How to Clear-up a Criminal Record (“Expungement”)

Residents of Santa Clarita have a right to know the laws in California that encompass criminal expungements.  Those code sections are as follows:

1. Penal Code § 1203.4. This code section is used to expunge cases where probation was part of the sentence.

2. Penal Code § 1203.4a. This code section is used to expunge cases where there was no probation issued.

3. Penal Code § 1203.41. This code section is used to expunge cases where a person was sentenced for a felony, but instead, served time only in county jail, and not in a state prison.

4. Penal Code § 17. This code section is used to reduce a felony conviction to a misdemeanor, which can then be dismissed. Felonies meeting the criteria under Penal Code § 17 are called “wobblers.”  A wobbler means that the code section in which a person was cited could have been charged with either a felony or misdemeanor.

Just remember the word “expungement” is used when referring to the process of clearing-up a person’s criminal record. In general, the process starts with a request that the court (1) reopen your criminal case, which allows you to either (a) withdraw your plea or (b) expunge a prior guilty verdict, (2) dismiss the charges, and (3) close the case back-up without a conviction. In essence, you no longer have a conviction on your record. However, the record of your arrest will still exist, but the outcome of the case will no longer reflect your plea or conviction and instead, will show that it was dismissed in the “interests of justice.”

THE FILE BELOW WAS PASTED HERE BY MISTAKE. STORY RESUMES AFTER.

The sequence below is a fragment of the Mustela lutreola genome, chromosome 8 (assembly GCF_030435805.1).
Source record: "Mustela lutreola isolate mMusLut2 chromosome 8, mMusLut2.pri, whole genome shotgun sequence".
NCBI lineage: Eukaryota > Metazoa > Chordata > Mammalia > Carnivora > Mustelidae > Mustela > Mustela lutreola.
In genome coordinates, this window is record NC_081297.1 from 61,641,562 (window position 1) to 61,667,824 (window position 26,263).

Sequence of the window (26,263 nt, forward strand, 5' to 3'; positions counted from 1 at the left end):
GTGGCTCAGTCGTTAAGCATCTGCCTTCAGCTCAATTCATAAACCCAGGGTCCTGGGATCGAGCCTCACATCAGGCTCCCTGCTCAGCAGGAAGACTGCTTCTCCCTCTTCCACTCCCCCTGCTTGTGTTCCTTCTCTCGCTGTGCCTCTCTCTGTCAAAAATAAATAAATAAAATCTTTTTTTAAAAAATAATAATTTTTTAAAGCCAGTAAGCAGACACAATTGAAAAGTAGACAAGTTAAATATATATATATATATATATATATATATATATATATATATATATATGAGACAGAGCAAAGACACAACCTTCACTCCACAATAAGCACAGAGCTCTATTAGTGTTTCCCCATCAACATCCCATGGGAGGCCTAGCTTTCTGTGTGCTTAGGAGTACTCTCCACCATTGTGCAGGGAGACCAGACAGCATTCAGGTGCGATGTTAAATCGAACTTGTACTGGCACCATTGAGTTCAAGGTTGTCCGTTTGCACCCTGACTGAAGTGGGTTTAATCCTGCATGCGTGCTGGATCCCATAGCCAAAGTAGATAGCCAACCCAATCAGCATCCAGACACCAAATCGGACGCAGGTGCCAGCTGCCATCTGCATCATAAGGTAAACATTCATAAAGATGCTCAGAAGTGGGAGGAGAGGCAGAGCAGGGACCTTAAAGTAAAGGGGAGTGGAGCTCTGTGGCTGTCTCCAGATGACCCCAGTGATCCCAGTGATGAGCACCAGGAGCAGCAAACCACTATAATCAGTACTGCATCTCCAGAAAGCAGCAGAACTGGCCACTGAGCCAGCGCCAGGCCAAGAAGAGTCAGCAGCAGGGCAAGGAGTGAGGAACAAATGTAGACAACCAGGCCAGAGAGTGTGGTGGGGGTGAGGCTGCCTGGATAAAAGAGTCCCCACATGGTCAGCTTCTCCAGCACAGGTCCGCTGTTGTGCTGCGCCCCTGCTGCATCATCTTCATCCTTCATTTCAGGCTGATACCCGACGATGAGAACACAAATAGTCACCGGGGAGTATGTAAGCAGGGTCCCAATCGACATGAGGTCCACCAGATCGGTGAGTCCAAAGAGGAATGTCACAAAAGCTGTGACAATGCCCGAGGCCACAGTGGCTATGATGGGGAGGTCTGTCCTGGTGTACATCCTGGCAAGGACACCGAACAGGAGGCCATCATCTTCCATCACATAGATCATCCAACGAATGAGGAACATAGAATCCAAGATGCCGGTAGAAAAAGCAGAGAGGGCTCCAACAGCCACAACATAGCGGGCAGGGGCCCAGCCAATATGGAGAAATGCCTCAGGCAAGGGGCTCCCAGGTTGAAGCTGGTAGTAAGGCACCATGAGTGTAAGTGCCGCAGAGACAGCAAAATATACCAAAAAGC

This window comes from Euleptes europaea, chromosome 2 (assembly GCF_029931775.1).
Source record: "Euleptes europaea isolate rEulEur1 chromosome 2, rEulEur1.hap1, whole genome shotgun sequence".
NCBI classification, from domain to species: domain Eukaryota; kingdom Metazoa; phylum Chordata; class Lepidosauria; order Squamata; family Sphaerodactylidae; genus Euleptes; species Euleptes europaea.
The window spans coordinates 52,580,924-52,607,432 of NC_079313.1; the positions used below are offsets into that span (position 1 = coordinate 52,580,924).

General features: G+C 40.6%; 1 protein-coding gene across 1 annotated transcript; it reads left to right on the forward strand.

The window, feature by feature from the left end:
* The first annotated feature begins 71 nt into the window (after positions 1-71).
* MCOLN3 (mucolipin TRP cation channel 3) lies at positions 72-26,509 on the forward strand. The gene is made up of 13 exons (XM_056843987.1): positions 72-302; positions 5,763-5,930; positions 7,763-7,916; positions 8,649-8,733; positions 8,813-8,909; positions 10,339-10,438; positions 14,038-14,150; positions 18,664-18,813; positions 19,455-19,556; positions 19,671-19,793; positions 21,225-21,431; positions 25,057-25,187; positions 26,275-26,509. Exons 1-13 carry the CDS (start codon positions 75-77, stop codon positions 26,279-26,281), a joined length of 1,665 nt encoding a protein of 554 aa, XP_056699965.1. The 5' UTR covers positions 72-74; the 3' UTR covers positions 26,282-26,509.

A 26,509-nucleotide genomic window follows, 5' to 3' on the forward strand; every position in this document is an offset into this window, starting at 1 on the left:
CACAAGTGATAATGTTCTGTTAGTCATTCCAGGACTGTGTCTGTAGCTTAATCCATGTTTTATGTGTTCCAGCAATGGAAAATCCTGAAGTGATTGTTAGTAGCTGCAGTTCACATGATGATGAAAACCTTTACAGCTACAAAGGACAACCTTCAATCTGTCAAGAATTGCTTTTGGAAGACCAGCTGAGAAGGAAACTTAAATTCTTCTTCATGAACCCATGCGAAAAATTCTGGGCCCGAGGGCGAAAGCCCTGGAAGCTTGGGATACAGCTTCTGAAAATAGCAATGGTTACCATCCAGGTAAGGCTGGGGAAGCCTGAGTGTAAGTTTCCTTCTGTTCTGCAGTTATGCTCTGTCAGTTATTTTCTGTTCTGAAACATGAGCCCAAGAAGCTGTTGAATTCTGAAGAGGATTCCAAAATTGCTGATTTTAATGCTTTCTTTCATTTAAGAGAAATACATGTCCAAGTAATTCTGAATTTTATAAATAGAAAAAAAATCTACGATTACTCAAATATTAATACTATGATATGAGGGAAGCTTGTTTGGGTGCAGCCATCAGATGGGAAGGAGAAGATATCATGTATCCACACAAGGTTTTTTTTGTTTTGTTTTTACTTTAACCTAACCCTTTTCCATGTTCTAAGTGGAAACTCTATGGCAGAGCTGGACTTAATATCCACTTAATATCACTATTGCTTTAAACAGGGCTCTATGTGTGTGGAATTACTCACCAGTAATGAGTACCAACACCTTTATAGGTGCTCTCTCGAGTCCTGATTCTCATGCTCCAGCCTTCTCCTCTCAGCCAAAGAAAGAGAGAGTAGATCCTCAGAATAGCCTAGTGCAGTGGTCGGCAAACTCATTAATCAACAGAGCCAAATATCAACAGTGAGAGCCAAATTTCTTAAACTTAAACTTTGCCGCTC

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Expunge your criminal record

Santa Clarita residents – please note – not all convictions can be dismissed.

Expungement is limited to cases where a defendant is convicted of a misdemeanor, or, a felony that could have been charged as a misdemeanor but instead was sentenced to county jail time, probation, a fine, or a combination thereof, no matter if you live in Santa Clarita or Beverly Hills.

In addition, the California Penal Code expressly prohibits certain types of convictions from being dismissed. Most of these exceptions involve serious vehicle code violations (for example, convictions that result in two or more points on your driving record) or sexual offenses against minors. You are encouraged to find a more detailed list of exceptions in the following California Penal Codes: Penal Code §§ 1203.4, 1203.4a, and 1203.41.

If a Santa Clarita resident received a state prison term as their sentence, or they were convicted of a felony that cannot be reduced to a misdemeanor, that Santa Clarita resident will need to file paperwork for a Certificate of Rehabilitation, rather than a Petition and Order for Dismissal. If you need more information, it can be found at the California Department of Corrections and Rehabilitation at www.cdcr.ca.gov/BOPH/pardons.html.

Thus, if you or a loved one require help with a criminal expungement, or, if you need assistance or general guidance, contact Santa Clarita’s caring legal professionals at Low Cost Legal Pros. Now, that’s good advice!

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